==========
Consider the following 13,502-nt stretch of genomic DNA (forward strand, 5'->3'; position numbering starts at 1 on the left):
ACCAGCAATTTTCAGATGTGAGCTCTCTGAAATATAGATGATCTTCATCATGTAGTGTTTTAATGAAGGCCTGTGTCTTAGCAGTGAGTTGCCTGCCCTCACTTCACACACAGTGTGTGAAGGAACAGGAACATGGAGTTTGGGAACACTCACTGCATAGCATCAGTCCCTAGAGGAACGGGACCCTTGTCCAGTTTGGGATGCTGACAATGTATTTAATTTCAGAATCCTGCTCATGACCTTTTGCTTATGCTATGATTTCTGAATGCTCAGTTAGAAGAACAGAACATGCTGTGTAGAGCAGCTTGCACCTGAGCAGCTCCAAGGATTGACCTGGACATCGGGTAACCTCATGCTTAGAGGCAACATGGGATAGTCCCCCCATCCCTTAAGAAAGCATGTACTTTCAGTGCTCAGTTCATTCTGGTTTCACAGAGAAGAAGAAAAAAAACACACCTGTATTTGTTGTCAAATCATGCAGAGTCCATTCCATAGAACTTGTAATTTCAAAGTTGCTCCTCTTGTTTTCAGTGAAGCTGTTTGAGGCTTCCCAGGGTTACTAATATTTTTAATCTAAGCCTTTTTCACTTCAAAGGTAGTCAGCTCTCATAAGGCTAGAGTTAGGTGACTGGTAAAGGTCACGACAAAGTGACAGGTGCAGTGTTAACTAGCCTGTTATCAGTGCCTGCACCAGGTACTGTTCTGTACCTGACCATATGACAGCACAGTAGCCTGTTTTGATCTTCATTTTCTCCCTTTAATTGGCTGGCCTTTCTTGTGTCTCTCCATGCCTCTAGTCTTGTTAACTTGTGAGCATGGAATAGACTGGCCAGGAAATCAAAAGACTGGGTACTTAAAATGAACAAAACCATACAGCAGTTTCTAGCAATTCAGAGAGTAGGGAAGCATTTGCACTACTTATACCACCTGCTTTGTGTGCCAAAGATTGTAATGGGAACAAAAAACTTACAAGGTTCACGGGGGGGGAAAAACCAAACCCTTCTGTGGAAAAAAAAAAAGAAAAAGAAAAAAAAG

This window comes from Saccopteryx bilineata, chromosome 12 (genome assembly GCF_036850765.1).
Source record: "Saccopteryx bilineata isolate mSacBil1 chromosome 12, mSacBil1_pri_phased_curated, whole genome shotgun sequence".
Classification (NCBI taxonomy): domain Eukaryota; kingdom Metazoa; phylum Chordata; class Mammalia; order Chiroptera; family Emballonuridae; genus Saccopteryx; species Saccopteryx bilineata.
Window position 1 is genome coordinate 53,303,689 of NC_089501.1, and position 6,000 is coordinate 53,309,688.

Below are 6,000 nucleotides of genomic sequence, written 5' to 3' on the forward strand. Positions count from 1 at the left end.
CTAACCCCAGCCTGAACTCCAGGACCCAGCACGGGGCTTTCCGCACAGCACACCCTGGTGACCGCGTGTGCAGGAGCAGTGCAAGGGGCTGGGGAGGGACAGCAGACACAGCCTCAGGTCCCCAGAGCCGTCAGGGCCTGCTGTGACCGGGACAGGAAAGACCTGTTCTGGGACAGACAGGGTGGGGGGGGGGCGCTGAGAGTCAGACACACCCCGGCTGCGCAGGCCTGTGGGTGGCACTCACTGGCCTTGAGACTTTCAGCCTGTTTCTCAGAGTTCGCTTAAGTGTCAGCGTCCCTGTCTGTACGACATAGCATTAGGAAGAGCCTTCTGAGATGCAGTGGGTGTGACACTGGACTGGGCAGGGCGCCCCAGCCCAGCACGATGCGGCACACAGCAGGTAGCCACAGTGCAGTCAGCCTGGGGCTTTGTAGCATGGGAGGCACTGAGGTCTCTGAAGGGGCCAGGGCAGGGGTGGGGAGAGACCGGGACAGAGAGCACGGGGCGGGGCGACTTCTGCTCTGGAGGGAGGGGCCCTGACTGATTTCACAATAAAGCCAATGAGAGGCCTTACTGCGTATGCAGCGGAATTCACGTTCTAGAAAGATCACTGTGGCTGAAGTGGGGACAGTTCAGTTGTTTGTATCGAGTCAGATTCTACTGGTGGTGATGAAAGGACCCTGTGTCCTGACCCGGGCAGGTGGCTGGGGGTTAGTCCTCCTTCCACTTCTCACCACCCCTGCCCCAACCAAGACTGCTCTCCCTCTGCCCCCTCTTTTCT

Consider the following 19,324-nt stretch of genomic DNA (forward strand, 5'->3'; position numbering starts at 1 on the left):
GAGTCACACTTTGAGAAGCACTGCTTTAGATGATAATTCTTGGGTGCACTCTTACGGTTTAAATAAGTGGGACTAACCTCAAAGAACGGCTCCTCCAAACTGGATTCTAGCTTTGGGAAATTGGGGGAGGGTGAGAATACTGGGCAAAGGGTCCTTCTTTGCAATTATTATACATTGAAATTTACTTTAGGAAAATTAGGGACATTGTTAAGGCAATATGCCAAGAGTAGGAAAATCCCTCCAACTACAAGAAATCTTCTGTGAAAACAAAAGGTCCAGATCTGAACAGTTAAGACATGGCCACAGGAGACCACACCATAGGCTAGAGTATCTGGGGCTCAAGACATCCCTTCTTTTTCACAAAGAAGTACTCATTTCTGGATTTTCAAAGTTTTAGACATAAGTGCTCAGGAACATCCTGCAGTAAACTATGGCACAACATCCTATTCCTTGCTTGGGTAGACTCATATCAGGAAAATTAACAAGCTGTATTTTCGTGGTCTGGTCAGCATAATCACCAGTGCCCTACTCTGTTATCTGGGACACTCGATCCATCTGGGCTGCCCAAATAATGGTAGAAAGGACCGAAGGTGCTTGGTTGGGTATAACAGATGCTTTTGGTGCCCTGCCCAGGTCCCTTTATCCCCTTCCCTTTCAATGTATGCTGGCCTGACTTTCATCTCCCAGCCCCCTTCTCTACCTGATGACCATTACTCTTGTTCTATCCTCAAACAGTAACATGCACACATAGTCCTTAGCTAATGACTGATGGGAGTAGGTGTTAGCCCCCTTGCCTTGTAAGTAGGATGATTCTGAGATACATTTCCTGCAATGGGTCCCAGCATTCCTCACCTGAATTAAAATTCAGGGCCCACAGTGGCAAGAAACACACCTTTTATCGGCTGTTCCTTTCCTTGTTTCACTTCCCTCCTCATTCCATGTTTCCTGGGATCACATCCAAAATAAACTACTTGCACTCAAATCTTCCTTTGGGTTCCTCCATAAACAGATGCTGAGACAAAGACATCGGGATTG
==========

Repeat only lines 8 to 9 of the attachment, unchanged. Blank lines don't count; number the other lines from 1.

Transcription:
CTAACCCCAGCCTGAACTCCAGGACCCAGCACGGGGCTTTCCGCACAGCACACCCTGGTGACCGCGTGTGCAGGAGCAGTGCAAGGGGCTGGGGAGGGACAGCAGACACAGCCTCAGGTCCCCAGAGCCGTCAGGGCCTGCTGTGACCGGGACAGGAAAGACCTGTTCTGGGACAGACAGGGTGGGGGGGGGGCGCTGAGAGTCAGACACACCCCGGCTGCGCAGGCCTGTGGGTGGCACTCACTGGCCTTGAGACTTTCAGCCTGTTTCTCAGAGTTCGCTTAAGTGTCAGCGTCCCTGTCTGTACGACATAGCATTAGGAAGAGCCTTCTGAGATGCAGTGGGTGTGACACTGGACTGGGCAGGGCGCCCCAGCCCAGCACGATGCGGCACACAGCAGGTAGCCACAGTGCAGTCAGCCTGGGGCTTTGTAGCATGGGAGGCACTGAGGTCTCTGAAGGGGCCAGGGCAGGGGTGGGGAGAGACCGGGACAGAGAGCACGGGGCGGGGCGACTTCTGCTCTGGAGGGAGGGGCCCTGACTGATTTCACAATAAAGCCAATGAGAGGCCTTACTGCGTATGCAGCGGAATTCACGTTCTAGAAAGATCACTGTGGCTGAAGTGGGGACAGTTCAGTTGTTTGTATCGAGTCAGATTCTACTGGTGGTGATGAAAGGACCCTGTGTCCTGACCCGGGCAGGTGGCTGGGGGTTAGTCCTCCTTCCACTTCTCACCACCCCTGCCCCAACCAAGACTGCTCTCCCTCTGCCCCCTCTTTTCT

Consider the following 19,324-nt stretch of genomic DNA (forward strand, 5'->3'; position numbering starts at 1 on the left):